To many people, Oct. 2 holds no claim to any notable anniversaries. However, this day is actually much more important to our culture than we might realize. On Oct. 2, 1950, a comic strip drawn by Charles Schulz named Peanuts began syndication in newspapers, eventually growing into one of the most iconic comic strips of all time and paving the way for every other graphic work which followed. Even today, the concerns of Charlie Brown, Snoopy, Linus, Lucy and a host of other characters seem so timeless and universal that it is astounding to believe that they have existed for almost 70 years.
Though Peanuts has been read and loved since its debut, it was only in 2004 that a comprehensive effort to collect every strip came to fruition. Beginning that year, Fantagraphics Books began publishing The Complete Peanuts, the first time in history that every Peanuts strip has been published in one place. While comics aficionados rejoiced, there was still one notable omission: Every strip was printed in black and white, including the Sunday strips, which had originally been published in color. These same strips had been published in color elsewhere, but these versions generally used a completely different color scheme than the originals had, robbing them of the crisp, pastel-heavy quality they used to boast. Fortunately, Fantagraphics came to the rescue once again with another new series: Peanuts Every Sunday, which publishes every Sunday strip in its original color scheme to give readers the same experience as seeing them for the first time. Now, the seventh volume has just been published in time for Peanuts’ 69th anniversary, covering the years from 1981 to 1985. One might think that it is unnecessary to publish yet another collection of strips that have appeared in no fewer than 30 anthologies over time; however, these new books not only reaffirm the timeless greatness of Peanuts, but also comics as an art form.
Charles Schulz always possessed an uncanny ability to spin humor from moments that are otherwise anticlimactic or sad for the characters involved; he retained this talent for his entire career, as this volume confirms. In one strip, Peppermint Patty is overjoyed to see that she has finally received an “A” on her report card until Marcie tells her that it is only part of the word “card” printed on the top; in another, Snoopy and Woodstock attempt to test the claim that a squirrel could travel from treetop to treetop from the Atlantic Ocean to the Mississippi River during colonial times, only to fall to the ground and hit the tops of their heads in the process. The many witticisms, musings and clever punchlines of these strips are accentuated by their fresh, bright colors; the artwork stands out on the page just as much as the writing stays in the mind of the reader after simply a glance. These moments also belie the emotional complexity of Peanuts — Schulz does not go for an easy or predictable laugh, but rather one rooted in our most basic insecurities and thoughtful discussions. Even though all of these characters are children, they effortlessly parallel the cares of adulthood.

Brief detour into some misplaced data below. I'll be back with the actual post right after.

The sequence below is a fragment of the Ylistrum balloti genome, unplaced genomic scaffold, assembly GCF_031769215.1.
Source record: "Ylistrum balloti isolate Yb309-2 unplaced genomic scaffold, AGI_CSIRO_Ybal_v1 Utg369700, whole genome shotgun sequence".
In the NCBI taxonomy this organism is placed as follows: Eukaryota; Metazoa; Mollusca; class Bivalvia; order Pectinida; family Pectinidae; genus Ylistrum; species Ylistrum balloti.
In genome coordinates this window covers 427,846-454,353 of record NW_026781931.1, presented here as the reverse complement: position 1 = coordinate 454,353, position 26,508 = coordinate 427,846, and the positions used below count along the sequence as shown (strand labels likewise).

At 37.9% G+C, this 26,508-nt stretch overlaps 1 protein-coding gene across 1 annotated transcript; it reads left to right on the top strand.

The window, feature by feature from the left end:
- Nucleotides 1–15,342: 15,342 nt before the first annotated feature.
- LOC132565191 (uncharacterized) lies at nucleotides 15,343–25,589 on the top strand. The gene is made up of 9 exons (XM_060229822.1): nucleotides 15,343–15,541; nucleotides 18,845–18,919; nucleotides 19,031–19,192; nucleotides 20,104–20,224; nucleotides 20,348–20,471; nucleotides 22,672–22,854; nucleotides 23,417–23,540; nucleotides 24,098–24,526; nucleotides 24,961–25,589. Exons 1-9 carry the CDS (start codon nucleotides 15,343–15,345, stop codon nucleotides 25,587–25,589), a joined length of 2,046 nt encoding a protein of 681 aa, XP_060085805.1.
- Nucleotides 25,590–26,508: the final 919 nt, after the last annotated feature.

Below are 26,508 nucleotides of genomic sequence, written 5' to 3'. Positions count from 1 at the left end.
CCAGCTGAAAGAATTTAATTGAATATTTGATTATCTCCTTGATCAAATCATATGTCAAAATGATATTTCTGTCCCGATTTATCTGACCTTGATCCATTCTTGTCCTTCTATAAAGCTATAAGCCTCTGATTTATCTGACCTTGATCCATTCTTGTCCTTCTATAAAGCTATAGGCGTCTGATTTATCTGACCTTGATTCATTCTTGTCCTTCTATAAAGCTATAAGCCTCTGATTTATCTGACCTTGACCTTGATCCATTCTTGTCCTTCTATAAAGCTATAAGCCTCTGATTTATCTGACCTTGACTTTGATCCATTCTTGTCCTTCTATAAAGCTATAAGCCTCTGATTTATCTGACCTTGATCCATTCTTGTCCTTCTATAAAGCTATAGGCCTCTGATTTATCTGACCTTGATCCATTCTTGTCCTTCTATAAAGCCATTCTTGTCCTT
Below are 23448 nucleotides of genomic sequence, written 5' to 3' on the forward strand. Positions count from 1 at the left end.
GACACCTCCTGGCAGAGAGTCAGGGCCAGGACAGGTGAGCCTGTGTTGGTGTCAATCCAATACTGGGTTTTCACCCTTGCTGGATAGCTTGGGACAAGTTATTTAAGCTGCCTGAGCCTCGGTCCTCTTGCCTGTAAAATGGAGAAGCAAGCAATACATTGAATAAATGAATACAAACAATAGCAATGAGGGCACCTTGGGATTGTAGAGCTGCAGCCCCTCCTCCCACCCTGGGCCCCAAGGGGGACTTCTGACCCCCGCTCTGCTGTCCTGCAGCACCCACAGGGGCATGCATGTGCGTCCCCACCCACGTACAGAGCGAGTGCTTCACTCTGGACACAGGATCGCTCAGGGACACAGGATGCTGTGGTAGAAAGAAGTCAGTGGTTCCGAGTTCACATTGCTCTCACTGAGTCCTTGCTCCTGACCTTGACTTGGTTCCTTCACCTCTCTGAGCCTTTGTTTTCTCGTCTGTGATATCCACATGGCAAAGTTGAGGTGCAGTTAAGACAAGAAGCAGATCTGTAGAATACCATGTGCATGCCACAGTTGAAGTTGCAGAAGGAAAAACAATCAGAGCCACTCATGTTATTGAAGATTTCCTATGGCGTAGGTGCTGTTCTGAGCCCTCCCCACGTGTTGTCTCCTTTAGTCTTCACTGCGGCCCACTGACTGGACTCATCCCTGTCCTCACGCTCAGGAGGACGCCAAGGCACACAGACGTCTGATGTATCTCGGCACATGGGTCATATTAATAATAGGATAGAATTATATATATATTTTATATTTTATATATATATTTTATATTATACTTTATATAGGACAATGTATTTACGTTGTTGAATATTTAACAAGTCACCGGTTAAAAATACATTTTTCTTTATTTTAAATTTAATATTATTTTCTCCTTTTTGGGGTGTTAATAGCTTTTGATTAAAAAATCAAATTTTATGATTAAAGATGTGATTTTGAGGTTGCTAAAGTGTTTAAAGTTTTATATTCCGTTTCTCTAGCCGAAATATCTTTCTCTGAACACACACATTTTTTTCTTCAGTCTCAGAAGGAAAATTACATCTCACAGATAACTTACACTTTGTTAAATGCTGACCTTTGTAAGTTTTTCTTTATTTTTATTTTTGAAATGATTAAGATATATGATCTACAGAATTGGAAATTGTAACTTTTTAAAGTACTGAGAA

Through revisiting these comic strips, one is not only reminded of the complexity and importance of Peanuts but also of comics as a whole. Cartooning is a polarizing form of art; described by some people as an “utterly disposable format” and considered to be a negative influence on children, it has fought a decades-long battle with the general public to be taken seriously and regarded as an equal form of art. Even today, people still scoff at the notion that a comic book possesses the same power to tell a serious story that may enter into the echelons of literature. Peanuts, with its thoughtful and pensive subject matter, is one of the main reasons why cartooning has elevated as an art form to a stature where it can finally be taken seriously. At a time when comic strips engaged in gag-a-day, slapstick humor, Charles Schulz decided instead to create a comic strip much truer to life; it is a study in human emotion, insecurity and suffering, and it speaks to its audience in so many more ways than its contemporaries could. Most cartoonists who came afterward took these lessons and used them to drive their work, but as long as these comic strips are still easily accessible, it will forever remain apparent that there will never truly be another work that can match the pathos, wit and reflection on life itself as Peanuts.
John Colie is a freshman in the College of Arts and Sciences. He can be reached at firstname.lastname@example.org.